“I was going to apply for a Bridging Visa!” A common statement we hear. Or clients will ask if they can just apply for a bridging visa instead of a partner visa, because it appears simpler and cheaper. Or the indecisive who are not ready to marry will also think they can get themselves a bridging visa for a while, until they’re ready to take the plunge with a Partner Visa.
I think I could say categorically that the Bridging Visa is the most misunderstood of all Australian visas!
How to apply for a Bridging Visa?
Guess what? You can’t!
You don’t have the money to apply for a partner visa, or you’re not ready to apply, or not ready to marry yet, or you simply can’t decide what you want to do? Is a bridging visa an option for you?
No! No, it is not!
There is no such thing as a stand-alone bridging visa that you can apply for. That’s not what bridging visas are for, and if you want to remain in Australia you need to get back on-track quickly. And this is precisely the reason why migration professionals, ie Registered Migration Agents, exist. It can be VERY confusing, and otherwise perfectly intelligent people can get on the wrong track and that can cause major disruption in their lives. This is especially so when you have an Australian Filipina couple who just want to be together and to get on with their lives.
So what is a Bridging Visa?
We’ve already (hopefully) established that it is not a great option to applying for the visa you’ve been putting off, and that you don’t go off and apply for one. Right?
A bridging visa is in fact a bridge between two visas. You come up to the cliff of your current visa coming to an end, and you don’t want to beat a hasty retreat to the airport to leave the country in a hurry. But right now you don’t have another visa, because that new visa you applied for hasn’t been granted yet. It’s off in the distance somewhere.
Look at the picture above, and you should get the idea.
You want to remain in Australia, but no one with any intelligence wants to be unlawfully in Australia. “Unlawful” is visa-speak for being “illegal” as the Americans call it. Being in Australia without a visa is bad news. You could get the thump at the door in the middle of the night, handcuffs, carted off to the detention centre, then on the plane back to the Philippines.
A bridging visa is a way of keeping you lawfully in Australia. You get to remain while the other visa is being processed, and are in no danger of being deported. If there were issues with the visa processing and it took two years for the new visa application to be processed, the visa applicant can remain on that bridging visa during those two years.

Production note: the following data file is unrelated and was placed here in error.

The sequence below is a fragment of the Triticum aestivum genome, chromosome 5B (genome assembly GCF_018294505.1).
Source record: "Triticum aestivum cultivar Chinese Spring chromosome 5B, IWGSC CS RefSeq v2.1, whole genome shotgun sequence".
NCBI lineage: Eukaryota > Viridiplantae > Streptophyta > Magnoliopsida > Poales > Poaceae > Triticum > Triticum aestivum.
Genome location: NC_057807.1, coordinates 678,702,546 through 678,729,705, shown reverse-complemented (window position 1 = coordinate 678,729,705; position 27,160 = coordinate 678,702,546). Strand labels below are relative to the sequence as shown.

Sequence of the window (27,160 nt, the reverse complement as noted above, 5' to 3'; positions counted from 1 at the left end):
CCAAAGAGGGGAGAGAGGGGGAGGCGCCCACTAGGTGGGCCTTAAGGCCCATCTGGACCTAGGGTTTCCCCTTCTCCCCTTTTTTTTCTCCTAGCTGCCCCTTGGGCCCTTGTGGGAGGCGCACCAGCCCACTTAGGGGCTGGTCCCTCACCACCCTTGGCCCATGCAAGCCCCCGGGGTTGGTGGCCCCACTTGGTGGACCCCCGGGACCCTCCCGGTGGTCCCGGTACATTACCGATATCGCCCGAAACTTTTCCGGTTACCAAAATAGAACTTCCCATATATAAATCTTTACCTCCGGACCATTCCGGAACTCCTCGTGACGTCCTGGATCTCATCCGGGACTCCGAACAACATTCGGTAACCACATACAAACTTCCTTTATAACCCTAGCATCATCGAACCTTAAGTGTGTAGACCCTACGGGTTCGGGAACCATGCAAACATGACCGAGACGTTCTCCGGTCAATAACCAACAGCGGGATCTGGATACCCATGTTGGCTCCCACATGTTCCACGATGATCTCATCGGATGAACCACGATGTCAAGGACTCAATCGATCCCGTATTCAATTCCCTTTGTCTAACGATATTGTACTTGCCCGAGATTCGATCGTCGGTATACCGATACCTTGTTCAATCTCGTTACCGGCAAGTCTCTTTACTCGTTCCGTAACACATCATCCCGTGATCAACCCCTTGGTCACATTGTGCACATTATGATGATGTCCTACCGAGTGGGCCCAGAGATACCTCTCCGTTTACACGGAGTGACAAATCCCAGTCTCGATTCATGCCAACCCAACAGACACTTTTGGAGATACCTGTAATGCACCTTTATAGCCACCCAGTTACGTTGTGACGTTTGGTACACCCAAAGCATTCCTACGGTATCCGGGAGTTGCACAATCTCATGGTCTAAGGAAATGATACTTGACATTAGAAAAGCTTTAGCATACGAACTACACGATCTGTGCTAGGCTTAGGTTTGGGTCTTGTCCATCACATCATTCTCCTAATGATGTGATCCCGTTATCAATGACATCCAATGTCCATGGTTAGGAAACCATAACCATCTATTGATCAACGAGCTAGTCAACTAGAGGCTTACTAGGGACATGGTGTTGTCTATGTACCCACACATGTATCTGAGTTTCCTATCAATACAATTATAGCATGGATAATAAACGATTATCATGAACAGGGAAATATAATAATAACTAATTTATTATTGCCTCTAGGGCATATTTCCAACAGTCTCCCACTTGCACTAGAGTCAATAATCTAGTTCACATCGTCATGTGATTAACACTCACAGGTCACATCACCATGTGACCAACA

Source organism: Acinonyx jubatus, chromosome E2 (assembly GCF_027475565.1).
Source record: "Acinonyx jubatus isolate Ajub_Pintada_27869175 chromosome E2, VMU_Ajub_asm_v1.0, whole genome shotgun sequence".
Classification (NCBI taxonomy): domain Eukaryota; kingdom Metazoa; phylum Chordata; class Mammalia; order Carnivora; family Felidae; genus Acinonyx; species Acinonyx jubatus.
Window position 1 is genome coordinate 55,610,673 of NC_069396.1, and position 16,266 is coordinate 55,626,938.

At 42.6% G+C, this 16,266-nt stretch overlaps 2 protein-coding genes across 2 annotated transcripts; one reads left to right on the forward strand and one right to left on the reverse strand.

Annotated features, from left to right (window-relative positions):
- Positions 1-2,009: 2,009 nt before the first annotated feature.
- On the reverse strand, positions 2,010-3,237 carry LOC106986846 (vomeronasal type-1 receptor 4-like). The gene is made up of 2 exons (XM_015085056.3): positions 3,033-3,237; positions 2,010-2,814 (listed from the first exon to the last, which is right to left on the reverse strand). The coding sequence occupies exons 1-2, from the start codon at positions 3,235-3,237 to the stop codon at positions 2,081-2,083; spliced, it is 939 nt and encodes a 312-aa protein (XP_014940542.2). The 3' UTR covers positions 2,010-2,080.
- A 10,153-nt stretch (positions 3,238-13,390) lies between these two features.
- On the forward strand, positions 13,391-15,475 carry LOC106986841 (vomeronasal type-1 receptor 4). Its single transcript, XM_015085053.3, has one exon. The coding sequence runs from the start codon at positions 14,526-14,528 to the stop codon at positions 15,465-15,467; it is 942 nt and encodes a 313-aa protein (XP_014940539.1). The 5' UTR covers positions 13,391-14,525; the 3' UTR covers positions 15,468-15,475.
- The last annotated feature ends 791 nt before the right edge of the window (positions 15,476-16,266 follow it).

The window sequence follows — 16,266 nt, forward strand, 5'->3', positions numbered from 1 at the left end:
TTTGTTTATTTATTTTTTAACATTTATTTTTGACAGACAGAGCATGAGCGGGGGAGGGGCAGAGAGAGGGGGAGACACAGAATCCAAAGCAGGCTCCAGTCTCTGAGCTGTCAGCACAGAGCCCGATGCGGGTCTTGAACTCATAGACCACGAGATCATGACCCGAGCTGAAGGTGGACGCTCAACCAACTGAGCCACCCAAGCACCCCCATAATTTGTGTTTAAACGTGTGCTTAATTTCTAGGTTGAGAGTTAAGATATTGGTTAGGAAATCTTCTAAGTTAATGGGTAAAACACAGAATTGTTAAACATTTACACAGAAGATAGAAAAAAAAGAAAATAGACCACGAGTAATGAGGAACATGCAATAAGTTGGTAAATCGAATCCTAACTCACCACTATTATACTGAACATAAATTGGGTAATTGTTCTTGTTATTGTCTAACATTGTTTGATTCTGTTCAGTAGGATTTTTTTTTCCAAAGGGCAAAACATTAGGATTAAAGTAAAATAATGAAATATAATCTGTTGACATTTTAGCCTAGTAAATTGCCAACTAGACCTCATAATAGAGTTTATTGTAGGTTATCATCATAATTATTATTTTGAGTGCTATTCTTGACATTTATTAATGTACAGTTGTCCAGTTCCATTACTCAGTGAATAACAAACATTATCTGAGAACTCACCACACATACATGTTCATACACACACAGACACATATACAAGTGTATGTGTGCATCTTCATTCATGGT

How to get a Bridging Visa – What are my requirements?
There are a few essential factors in getting a bridging visa. Take these away, and you won’t get one.
- You are inside Australia – Yes, must be inside Australia. If you’re in Philippines at this point, you won’t get one.
- You are applying for an onshore Australian visa (ie lodged inside Australia) – There are no bridging visas associated with offshore visas. If you apply for an offshore partner visa or a prospective marriage visa through the Australian Embassy in Manila, forget about bridging visas.
- You have already lodged a VALID new visa application – “Valid” means lodged correctly, basically. You used the correct form. You paid the visa application charge (ie the fee). You lodged it the right way and in the right place. And you were in the right place, ie not back in Manila!
- And sensibly, you would want to have done the things that you needed to do, or this will be a pointless exercise. If it’s an onshore partner visa and you’re not married yet or already in a de facto relationship for the right length of time, then they will refuse the application as soon as they realise this. So apply some commonsense.
- And whilst there are a few complicated exceptions to this rule, you should absolutely ensure that you are lawfully in Australia when you apply for the next visa. Do not wait until the current visa runs out.
In summary? A bridging visa is a bridge between two visas, and nothing more. You’re still a bit in limbo, but it stops you falling off the immigration cliff and needing to leave the country …….. either under your own steam or in handcuffs. And when you apply for something like an onshore partner visa, you get to work and study and live a pretty good life with few limitations.
But no, it’s not something you apply for, and it’s not an easy option.
If you want to ensure you don’t get horribly confused and go down the wrong track, use a professional which means a Registered Migration Agent who deals exclusively with Australian Filipina couples like yourselves. Spend five minutes doing a free online visa assessment form.
NB. This is a re-write and re-posting of an article published here in 2018